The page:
UP Catholic 02 09 2018 E Edition Page 5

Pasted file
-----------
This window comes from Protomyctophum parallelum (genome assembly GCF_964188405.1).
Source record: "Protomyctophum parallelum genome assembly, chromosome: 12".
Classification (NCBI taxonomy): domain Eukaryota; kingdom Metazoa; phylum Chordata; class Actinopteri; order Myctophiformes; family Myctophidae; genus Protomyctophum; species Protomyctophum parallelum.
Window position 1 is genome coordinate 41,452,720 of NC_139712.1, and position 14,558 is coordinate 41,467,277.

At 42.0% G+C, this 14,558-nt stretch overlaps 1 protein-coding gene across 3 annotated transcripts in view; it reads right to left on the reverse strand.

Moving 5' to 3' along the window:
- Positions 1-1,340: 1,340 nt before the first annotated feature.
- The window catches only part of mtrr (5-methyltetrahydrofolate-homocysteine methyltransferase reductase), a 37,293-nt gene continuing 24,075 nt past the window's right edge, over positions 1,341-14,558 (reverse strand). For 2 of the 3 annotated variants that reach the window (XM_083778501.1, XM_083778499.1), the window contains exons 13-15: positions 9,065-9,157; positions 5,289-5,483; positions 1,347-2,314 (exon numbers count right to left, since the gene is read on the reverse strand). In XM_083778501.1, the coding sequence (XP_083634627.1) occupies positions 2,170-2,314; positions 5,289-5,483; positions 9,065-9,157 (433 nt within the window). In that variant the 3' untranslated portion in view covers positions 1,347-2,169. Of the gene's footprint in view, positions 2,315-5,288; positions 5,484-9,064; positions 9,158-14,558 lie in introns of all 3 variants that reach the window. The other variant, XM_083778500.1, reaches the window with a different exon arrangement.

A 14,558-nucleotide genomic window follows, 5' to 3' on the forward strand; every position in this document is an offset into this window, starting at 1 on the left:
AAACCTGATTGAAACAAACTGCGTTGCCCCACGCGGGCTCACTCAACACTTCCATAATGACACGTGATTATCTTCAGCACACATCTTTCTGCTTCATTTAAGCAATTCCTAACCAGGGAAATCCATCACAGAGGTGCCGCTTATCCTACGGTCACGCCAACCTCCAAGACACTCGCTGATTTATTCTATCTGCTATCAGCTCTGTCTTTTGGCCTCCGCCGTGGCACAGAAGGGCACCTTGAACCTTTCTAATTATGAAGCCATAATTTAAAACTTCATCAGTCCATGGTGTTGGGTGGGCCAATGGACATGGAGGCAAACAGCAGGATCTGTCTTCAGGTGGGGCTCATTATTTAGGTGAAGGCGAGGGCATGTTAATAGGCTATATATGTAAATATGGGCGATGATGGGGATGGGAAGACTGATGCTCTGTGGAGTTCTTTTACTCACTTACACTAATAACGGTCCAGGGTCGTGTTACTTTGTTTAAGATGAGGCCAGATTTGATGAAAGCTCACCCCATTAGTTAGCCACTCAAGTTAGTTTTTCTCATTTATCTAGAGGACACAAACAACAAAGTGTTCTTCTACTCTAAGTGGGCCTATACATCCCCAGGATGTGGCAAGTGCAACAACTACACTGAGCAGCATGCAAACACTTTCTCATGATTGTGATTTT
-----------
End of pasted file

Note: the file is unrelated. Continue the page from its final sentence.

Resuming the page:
www.upcatholic.org THE U.P. CATHOLIC LENT February 9, 2018 5 Six Day Silent Directed Retreat March 19 - 24 Triduum Retreat Holy Thursday - Easter March 29 - April 1 The Passion, Death, and Resurrection of the Lord celebrated with the Holy Liturgies, time for quiet reflection, and conversations with other people of faith. Free will offering. Experience the season of Lent with a time of silence to listen to the Lord. Daily Mass and Adoration available. Cost $260.00 Six ways to evangelize during Lent During Lent, when your friends or co-workers express curiosity about Catholic customs and symbolism, use those moments as opportunities to evangelize. The following are six questions Catholics might hear during Lent and some evan- gelizing answers. Read the entire article and find additional Lent resources at www.usccb.org/Lent. WHAT'S WITH THAT DIRT ON YOUR HEAD? Having ashes on your forehead on Ash Wednesday is a tradition that finds its roots in the Old Testament. I turned to the Lord God, to seek help, in prayer and petition, with fasting, sackcloth, and ashes (Daniel 9:3). When the ashes are placed on our foreheads in the sign of the Cross, it is a reminder of several things. First, it is a call to repentance: a physical sign that we are sinners in need of forgiveness, which is how the prophets used it in the Old Testament. Second, it is to remind us that God created us from the earth and when we die, we will return to it. But heres the best part: As Pope Benedict XVI has said, Man is dust and to dust he shall return, but dust is precious in Gods eyes because God created man, destining him to immortality. God so loves us that, even when our bodies return to the dust, our souls are meant to live forever with him. The ashes symbolize all of this. SO WHY AREN'T YOU EATING PEPPERONI PIZZA ON FRIDAY? On Fridays during Lent, we particularly re- member the sacrifice of Christ on the cross. In memory of this great sacrifice, we continue the tradition of penance and sacrifice - abstaining from meat on Fridays is an outward manifesta- tion of an interior reality: the conversion of our hearts. As St. John Paul II has said, In fact, the external aspects of fasting, though important, do not convey the full measure of the prac- tice. Joined to the practice should be a sincere desire for inner purification, readiness to obey the divine will and thoughtful solidarity with our brothers and sisters, especially the very poor. Christ himself fasted and prayed in the desert. Through fasting and praying, we unite ourselves with the sacrifice of Christ and offer him reparation for our sins and failings. WHY EXACTLY ARE YOU NOT EATING CANDY FOR THE NEXT MONTH? This is a very popular penance during Lent, and the questions about it are just as popular. Christ has said, If anyone wishes to come after me, he must deny himself and take up his cross daily and follow me (Luke 9:23). Giving up something we enjoy strengthens our love for Christ and our resilience against temptation. As Pope Benedict XVI said in his Lenten address of 2009, Through fasting and praying, we allow [Christ] to come and satisfy the deepest hunger that we experience in the depths of our being: the hunger and thirst for God. I DON'T GET IT, ALL YOU DO IS GIVE UP CANDY? External sacrifices are the most obvious kind, so sometimes it does look like all we do is avoid chocolate. However, if you look closer, youll realize that fasting and abstinence have always gone hand in hand with two of their best friends: prayer and almsgiving. External sacrifice is a manifestation of interior conversion: interior conversion urges expression in visible signs, ges- tures and works of penance (CCC no. 1430). Interior conversion is where prayer and alms- giving come into play. In almsgiving, we show mercy and generosity to others, giving them a chance to experience the blessings we have. In prayer, we are communicating with God, asking him to bless and perfect our fasting and alms- giving: prayer is the living relationship of the children of God with their Father who is good beyond measure, with his Son Jesus Christ and with the Holy Spirit (CCC no. 2565). WHY ARE YOU CARRYING AROUND TREE BRANCHES? Sometimes, one of the hardest things to explain as a Catholic is our attachment to symbolism. Palm Sunday is a great example of that. We come home from Mass holding palm branches, and we tuck them behind a crucifix or next to the picture of the Last Supper. The truth behind this tradition goes to the story of Palm Sunday, when the people heard that Christ was coming and they took out palm branches and went out to meet him, and cried out Hosanna! Blessed is he who comes in the name of the Lord, [even] the king of Israel (John 12:13). It was a tradition to spread palms before a king as he processed into his city. It was a way to welcome him, to show him glory and homage. Thus, Christ, the true King, was welcomed into Jerusalem. This fulfilled the prophecy in the Old Testa- ment, which declared, Behold: your king is coming to you, a just savior is he, humble and riding on a donkey (Zech. 9:9). WHY CAN'T YOU GO TO THE BASEBALL OPENER ON FRIDAY? In some years, Good Friday occurs on the same day major league baseball teams have their opening day celebrations with games usually starting at 3:05 p.m. While everyone else is heading to the stands, Catholics are walking quietly towards churches. Why? Be- cause at three oclock on a Friday, on a hillside called Calvary, the Savior of the world took his last breath. All for love of us. It was now about noon and darkness came over the whole land until three in the afternoon because of an eclipse of the sun. Then the veil of the temple was torn down the middle. Jesus cried out in a loud voice, Father, into your hands I commend my spirit; and when he had said this he breathed his last (Luke 23:44-46). At 3 p.m. on Good Friday, we take the time to reflect on what Christ has done for us, not only by fasting, but also by the various devotions that our churches offer: veneration of the cross, the reading of the Passion and the Stations of the Cross. On Good Friday, we spend our after- noon walking with Christ to Calvary, immersed in his love and mercy. Find full issues of The U.P. Catholic online at www.upcatholic.org